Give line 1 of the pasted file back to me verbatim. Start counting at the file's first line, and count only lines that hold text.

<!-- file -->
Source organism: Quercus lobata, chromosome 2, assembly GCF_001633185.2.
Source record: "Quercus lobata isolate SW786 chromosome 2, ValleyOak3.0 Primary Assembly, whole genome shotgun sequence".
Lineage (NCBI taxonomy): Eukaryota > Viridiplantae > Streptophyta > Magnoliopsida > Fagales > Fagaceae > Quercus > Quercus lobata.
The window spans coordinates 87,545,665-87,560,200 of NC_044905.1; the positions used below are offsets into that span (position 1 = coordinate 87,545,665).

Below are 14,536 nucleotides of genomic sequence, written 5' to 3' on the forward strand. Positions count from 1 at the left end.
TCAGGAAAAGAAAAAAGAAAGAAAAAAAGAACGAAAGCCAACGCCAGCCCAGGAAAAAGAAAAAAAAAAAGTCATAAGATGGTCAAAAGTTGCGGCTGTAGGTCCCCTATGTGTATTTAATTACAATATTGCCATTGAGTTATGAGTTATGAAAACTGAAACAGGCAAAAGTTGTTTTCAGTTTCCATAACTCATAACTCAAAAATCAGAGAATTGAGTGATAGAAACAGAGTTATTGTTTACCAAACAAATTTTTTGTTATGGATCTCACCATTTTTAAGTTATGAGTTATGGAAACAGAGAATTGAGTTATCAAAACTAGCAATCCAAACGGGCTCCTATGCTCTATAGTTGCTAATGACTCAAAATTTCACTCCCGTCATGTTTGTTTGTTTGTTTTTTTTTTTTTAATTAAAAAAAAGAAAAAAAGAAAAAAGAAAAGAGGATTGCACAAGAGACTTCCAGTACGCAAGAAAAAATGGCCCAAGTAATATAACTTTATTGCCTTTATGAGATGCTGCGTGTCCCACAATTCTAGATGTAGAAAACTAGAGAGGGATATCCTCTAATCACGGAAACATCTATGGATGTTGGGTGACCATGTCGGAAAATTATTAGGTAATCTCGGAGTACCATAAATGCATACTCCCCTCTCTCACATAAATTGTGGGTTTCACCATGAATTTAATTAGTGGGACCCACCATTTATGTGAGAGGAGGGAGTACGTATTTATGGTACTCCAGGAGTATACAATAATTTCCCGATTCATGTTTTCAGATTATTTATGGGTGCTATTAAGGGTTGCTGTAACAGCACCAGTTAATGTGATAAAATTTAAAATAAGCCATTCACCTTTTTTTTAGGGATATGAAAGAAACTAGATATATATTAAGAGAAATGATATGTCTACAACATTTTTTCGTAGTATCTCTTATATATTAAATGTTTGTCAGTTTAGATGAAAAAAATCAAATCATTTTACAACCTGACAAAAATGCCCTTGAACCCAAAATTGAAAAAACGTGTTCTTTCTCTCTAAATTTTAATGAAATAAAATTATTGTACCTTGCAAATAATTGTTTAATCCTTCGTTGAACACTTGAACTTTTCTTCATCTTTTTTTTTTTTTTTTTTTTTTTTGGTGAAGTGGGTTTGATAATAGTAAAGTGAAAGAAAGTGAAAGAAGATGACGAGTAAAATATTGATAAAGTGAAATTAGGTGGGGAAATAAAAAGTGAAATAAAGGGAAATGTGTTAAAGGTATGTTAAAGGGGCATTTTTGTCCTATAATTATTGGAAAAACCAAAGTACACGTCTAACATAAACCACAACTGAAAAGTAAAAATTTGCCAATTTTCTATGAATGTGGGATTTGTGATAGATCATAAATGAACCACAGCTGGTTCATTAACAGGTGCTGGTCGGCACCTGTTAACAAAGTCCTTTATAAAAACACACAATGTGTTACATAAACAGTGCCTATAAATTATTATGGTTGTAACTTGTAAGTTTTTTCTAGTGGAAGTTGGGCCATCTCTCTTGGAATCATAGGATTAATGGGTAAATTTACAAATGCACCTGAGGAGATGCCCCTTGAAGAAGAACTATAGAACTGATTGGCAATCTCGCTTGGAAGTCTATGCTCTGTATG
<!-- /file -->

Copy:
Source organism: Quercus lobata, chromosome 2, assembly GCF_001633185.2.